The other bit about Congorilla I recall was from the Alan Moore’s proposal on the Twilight of the Gods. In that proposal, he had Congo Bill growing old and deciding to remain in the body of the immortal Congorilla – he began to wear suits and ran a crime operation in Gotham, effectively becoming the Gorrilla Boss of Gotham City. However, he had a secret in that his old body, with the gorilla’s mind, refused to die and Congorilla can’t bear to kill his human body so he has it tied up and just hope he will die, but the gorilla’s willpower keeps it alive, despite its old age.

    Detective Chimp was the best thing about Shadowpact in my opinion. I think you were wrong in ascribing a magical motif for Detective Chimp – I believe that he had no magical powers himself, except for the once off book when he had the Helmet of Fate (that book had a beautiful cover by Brian Bolland). An excellent character and would love to see him back in the DCU again.

    Look forward to hearing the Titans podcast – should be fun!

  10. Let me deal with the elephant in the room right off the bat so we can move forward from here. The only notable African location in the DC Universe that I am aware of and can name is a secret technologically advanced city-state run by intelligent gorillas who at one point took over the entire continent. Marvel has a similar locale afforded greater respect and media presence run by African human beings. That’s a matter that should have been addressed a long, long time ago, but despite many advancements made at DC since the 1970s, it was and remains a very socially conservative company that hasn’t had a remotely successful outreach to non-white readership since Milestone Media over twenty years ago. DC is the Republican Party of comic book companies, but hey, they’re still trying to make Michael Steele: Rebirth happen ahead of his projected solo movie in 2020, so good luck with that.

    Now I can forget all about that and just love Gorilla City, one of those glorious comic book concepts that define the awesomeness of the medium. Unlike Atlantis or Paradise Island, Gorilla City is a fantasy locale that readers want to visit and whose politics/society are fun and intriguing. Everything goes better with apes, except daycare. As for Gorilla Grodd, he’s one of my favorite comic book villains. I’ve known of him since at least Challenge of the Super Friends, was reintroduced during my ’90s deep dive into DC, and was especially impressed by his well drawn and written showings against Supergirl and Catwoman around the time of Underworld Unleashed. I’ve bought a lot of comics specifically for Grodd, and own some of his toys as well. I like when Carmine Infantino gives him a long head of hair or the colorist a purple hue to differentiate him from the average ape. I love that Grodd exposes the folly of racism by projecting it against all humanity, but at the same time, doesn’t excuse it as mere ignorance or the product of bad experiences. Super-Gorilla Grodd is extraordinarily intelligent and possessed of telepathy that should allow him great understanding and empathy. Instead, Grodd is so filled with hatred and enamored with his superiority over all other beings that his evil is singularly pure.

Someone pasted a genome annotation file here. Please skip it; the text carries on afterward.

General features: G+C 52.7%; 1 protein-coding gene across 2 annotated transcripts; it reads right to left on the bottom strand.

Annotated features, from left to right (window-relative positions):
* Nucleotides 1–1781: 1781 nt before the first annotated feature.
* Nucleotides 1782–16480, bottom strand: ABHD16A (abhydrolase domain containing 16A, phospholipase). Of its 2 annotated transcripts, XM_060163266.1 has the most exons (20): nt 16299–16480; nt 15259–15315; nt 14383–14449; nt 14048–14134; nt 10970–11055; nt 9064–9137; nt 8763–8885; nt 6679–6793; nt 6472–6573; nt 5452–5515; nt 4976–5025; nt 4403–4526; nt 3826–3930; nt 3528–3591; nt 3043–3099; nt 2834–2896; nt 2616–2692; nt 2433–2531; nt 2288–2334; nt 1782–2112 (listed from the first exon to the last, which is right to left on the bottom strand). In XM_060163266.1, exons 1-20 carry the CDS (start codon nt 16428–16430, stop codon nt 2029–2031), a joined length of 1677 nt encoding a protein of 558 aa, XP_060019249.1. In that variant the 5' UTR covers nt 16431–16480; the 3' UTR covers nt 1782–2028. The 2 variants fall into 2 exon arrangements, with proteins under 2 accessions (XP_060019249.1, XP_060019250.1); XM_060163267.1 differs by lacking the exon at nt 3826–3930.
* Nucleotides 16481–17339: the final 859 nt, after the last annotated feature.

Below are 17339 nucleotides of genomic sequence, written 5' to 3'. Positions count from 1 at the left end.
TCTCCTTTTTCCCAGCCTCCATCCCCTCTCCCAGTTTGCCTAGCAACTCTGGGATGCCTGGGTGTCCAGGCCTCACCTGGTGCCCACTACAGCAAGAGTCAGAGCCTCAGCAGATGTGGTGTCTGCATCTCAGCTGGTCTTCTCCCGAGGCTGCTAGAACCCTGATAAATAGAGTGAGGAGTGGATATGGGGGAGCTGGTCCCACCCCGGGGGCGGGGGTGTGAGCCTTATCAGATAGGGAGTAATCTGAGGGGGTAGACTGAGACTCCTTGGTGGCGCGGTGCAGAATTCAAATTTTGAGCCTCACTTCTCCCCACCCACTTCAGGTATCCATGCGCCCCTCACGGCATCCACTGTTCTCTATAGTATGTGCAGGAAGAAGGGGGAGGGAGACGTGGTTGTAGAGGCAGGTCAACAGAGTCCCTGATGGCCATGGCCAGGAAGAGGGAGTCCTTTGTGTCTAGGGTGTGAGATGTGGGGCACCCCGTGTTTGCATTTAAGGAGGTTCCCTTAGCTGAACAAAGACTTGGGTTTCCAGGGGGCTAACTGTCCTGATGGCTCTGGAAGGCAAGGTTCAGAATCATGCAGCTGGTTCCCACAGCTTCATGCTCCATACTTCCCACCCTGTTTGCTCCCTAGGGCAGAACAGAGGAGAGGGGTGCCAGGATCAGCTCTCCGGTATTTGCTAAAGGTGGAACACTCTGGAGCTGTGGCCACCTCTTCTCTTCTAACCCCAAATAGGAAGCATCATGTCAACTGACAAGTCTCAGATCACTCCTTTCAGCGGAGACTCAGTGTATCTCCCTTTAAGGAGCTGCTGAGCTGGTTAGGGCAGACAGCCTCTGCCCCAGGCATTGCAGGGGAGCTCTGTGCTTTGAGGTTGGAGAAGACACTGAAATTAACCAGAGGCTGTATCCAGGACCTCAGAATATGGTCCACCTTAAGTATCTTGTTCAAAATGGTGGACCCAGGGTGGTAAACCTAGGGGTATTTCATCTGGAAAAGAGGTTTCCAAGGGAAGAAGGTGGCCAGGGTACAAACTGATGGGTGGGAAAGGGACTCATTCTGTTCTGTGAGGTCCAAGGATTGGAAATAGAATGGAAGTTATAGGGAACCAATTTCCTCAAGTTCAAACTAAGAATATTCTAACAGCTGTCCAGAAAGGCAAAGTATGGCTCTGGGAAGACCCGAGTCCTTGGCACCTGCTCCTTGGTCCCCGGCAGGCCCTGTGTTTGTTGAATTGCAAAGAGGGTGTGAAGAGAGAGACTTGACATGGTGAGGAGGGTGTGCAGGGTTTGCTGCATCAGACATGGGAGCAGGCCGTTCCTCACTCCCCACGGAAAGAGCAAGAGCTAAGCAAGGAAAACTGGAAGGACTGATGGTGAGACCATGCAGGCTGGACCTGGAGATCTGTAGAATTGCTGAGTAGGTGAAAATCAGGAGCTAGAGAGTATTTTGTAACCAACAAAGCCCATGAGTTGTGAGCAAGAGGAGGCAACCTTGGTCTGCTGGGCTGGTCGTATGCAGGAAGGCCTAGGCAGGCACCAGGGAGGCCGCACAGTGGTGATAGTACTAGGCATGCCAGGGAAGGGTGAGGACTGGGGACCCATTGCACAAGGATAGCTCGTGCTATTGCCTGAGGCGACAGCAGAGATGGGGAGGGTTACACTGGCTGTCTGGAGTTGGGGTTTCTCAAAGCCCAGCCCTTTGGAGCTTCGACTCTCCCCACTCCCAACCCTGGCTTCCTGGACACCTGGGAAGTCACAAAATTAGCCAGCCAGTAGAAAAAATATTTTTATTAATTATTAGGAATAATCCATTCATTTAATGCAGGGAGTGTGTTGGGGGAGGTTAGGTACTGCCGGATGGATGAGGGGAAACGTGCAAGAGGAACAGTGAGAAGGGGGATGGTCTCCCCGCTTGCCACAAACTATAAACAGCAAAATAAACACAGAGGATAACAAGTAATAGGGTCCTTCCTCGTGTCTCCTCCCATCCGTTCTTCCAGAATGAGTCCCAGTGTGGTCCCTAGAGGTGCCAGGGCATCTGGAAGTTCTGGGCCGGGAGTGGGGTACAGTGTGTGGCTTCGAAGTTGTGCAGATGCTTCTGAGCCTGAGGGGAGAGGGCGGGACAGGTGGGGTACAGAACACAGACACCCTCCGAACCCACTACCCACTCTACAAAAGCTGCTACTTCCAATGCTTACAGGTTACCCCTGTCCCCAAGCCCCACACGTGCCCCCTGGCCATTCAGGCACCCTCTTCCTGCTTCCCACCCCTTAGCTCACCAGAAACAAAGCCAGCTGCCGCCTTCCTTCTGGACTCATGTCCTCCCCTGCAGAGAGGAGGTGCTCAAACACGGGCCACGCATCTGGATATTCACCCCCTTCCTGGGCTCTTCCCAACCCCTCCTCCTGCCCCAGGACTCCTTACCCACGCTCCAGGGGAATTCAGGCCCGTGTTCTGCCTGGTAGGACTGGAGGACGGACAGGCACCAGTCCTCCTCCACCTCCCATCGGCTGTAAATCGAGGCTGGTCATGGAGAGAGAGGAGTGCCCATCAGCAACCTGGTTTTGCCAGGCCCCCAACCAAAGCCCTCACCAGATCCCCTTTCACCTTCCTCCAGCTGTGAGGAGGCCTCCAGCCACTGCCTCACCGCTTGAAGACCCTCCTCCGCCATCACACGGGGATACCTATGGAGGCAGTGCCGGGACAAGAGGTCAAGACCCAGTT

Given my contrarian leanings, I don’t know if it proves or disproves Silver Age cover sales theories that I have repeatedly given this issue a pass because the cover totally turns me off. The interiors look better, but I don’t think I’d ever had a chance to see them before these scans. I especially like the Congorilla art, though the machine gun monkey likely skews the odds in its favor.